EGU General Assembly 2022
© Author(s) 2022. This work is distributed under
the Creative Commons Attribution 4.0 License.

Measurements of cosmic rays by a mini neutron monitor aboard the German research vessel Polarstern.

Bernd Heber1, Sasa Banjac1, Sönke Burmeister1, Martin Zoska1, Hanna Giese1, Konstantin Herbst1, Lisa Romaneehsen1, Carolin Schwerdt2, Dutoit Stauss3, Carsten Wallmann1, Adrian Vogt1, and Michael Walter2
Bernd Heber et al.
  • 1Christian-Albrechts-Universität zu Kiel, Germany
  • 2Deutsches Elektronen-Synchrotron DESY in Zeuthen, Germany
  • 3Center for Space Research, North-West University, Potchefstroom 2520, South Africa

Galactic cosmic rays (GCRs) consist of energetic electrons and nuclei which are a direct sample of material from far beyond the solar system. Measurements by various particle detectors have shown that the intensity varies on different timescales, caused by the Sun’s activity and geomagnetic variation. Interplanetary disturbances cause space weather effects which warrant a more detailed study. Many studies on GCR intensity decreases is based on the analysis of ground-based neutron monitors and muon telescopes. Their measurements depend on the geomagnetic position, and the processes in the Earth's atmosphere. In order to get a better understanding of the geomagnetic filter over the solar cycle, the Christian-Albrechts-Universität zu Kiel, DESY Zeuthen, and the North-West University in Potchefstroom, South Africa agreed on a regular monitoring of the GCR intensity as a function of latitude, by installing a portable device aboard the German research vessel Polarstern in 2012. The vessel is ideally suited for this research campaign because it covers extensive geomagnetic latitudes (i.e. goes from the Arctic to the Antarctic) at least once per year. Here we present the measurements for different latitude surveys including the periods of solar maximum in 2014 and solar minimum in 2019.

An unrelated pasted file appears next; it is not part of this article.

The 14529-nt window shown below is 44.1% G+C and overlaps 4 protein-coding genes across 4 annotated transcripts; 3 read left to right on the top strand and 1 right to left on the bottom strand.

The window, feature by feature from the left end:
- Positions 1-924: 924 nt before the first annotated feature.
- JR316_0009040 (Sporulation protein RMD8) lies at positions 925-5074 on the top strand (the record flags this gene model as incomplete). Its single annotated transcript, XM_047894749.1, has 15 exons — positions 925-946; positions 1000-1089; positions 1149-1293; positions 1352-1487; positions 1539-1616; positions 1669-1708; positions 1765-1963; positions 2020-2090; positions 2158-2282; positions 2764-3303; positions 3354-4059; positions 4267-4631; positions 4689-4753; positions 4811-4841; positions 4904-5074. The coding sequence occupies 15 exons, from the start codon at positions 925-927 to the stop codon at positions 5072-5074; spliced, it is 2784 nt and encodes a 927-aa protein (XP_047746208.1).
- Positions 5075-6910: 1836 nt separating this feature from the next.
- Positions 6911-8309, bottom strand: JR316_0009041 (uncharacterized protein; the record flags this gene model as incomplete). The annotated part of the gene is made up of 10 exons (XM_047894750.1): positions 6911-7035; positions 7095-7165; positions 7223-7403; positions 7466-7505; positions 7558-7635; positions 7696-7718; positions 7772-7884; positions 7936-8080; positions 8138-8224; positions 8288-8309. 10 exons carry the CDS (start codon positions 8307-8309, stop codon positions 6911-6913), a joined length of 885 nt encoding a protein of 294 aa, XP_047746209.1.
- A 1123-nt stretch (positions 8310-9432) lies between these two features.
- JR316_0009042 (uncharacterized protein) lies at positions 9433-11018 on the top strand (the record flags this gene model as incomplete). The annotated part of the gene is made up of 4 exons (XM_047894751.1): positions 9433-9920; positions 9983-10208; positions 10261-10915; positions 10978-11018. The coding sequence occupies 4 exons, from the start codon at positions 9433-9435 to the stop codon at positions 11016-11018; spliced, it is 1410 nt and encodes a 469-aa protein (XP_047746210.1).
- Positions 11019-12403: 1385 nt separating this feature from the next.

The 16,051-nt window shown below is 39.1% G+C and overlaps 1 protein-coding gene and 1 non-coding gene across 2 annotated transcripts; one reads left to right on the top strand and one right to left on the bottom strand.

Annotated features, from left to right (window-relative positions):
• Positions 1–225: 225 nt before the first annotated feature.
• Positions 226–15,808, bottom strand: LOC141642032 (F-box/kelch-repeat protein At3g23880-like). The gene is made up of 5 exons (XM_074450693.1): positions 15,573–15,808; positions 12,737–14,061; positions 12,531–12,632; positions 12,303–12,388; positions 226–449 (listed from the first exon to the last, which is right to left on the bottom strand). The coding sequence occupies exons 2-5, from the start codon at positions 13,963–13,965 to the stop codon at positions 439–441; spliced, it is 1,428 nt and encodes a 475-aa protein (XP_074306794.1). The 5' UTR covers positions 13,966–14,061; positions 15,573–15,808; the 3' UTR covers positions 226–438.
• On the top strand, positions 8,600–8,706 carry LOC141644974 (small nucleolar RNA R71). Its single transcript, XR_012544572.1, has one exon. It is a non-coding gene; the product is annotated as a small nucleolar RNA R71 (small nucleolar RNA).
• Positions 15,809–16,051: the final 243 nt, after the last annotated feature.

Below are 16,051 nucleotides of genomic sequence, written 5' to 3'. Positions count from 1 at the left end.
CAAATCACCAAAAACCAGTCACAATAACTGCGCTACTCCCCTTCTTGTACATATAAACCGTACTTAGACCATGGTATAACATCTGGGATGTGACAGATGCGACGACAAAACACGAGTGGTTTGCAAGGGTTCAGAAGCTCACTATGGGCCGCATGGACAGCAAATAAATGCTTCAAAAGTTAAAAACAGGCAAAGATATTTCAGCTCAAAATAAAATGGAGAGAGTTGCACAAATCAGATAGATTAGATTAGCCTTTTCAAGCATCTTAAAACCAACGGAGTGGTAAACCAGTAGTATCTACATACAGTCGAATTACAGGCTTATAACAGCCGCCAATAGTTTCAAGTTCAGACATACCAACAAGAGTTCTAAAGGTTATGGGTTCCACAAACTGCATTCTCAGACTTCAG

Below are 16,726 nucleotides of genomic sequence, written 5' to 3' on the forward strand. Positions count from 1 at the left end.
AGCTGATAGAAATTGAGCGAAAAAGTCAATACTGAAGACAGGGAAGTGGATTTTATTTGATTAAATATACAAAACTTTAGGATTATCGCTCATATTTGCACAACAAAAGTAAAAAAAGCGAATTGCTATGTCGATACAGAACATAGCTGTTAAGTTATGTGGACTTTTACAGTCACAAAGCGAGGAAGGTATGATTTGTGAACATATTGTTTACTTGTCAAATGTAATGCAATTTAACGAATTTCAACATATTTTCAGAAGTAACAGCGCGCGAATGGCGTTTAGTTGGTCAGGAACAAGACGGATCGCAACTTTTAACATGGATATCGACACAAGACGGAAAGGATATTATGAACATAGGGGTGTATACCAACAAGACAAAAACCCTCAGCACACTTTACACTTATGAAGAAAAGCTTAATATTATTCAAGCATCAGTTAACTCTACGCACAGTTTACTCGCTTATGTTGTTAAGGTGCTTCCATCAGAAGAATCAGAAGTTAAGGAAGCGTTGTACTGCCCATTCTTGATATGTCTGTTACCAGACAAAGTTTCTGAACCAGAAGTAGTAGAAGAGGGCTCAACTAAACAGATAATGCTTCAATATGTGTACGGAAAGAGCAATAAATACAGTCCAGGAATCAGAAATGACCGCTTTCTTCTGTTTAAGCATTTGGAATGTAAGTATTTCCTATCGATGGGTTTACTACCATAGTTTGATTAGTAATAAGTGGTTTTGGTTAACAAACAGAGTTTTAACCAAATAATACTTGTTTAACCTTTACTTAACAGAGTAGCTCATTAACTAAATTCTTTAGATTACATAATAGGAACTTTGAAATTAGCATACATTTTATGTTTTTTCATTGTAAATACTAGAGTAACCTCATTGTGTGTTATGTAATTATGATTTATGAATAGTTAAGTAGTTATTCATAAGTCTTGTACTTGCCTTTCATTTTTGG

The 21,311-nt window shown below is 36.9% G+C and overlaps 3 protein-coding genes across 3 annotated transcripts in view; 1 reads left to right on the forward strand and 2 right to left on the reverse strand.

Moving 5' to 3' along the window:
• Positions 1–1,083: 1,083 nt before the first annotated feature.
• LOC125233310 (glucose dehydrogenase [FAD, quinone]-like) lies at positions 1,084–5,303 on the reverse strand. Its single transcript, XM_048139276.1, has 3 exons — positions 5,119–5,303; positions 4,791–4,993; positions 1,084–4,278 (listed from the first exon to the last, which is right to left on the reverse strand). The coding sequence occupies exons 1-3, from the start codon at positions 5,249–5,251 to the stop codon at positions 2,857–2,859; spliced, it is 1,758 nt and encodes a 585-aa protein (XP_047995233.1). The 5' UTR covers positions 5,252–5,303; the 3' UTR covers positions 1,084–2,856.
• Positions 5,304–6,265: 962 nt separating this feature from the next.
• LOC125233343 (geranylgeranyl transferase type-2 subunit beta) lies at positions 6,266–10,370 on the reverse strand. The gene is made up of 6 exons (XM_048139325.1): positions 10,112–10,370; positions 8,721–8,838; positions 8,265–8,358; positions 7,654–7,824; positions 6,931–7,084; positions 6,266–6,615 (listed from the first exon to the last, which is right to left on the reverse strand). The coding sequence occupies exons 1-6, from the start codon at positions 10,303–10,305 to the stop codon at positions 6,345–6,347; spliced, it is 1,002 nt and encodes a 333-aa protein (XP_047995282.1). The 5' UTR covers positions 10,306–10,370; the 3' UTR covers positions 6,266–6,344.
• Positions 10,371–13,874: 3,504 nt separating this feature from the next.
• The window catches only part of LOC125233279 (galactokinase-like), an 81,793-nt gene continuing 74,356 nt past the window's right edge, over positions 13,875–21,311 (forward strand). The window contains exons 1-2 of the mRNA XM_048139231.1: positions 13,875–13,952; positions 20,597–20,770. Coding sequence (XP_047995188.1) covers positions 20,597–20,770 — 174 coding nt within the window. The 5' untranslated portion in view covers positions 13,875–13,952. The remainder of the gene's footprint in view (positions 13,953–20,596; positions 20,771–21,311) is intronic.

The Kiel team received funding from the European Union’s Horizon 2020 research and innovation programme under grant agreement No 870405. The team would like to thank the crew of the Polarstern and the AWI for supporting our research campaign.

How to cite: Heber, B., Banjac, S., Burmeister, S., Zoska, M., Giese, H., Herbst, K., Romaneehsen, L., Schwerdt, C., Stauss, D., Wallmann, C., Vogt, A., and Walter, M.: Measurements of cosmic rays by a mini neutron monitor aboard the German research vessel Polarstern., EGU General Assembly 2022, Vienna, Austria, 23–27 May 2022, EGU22-5539,, 2022.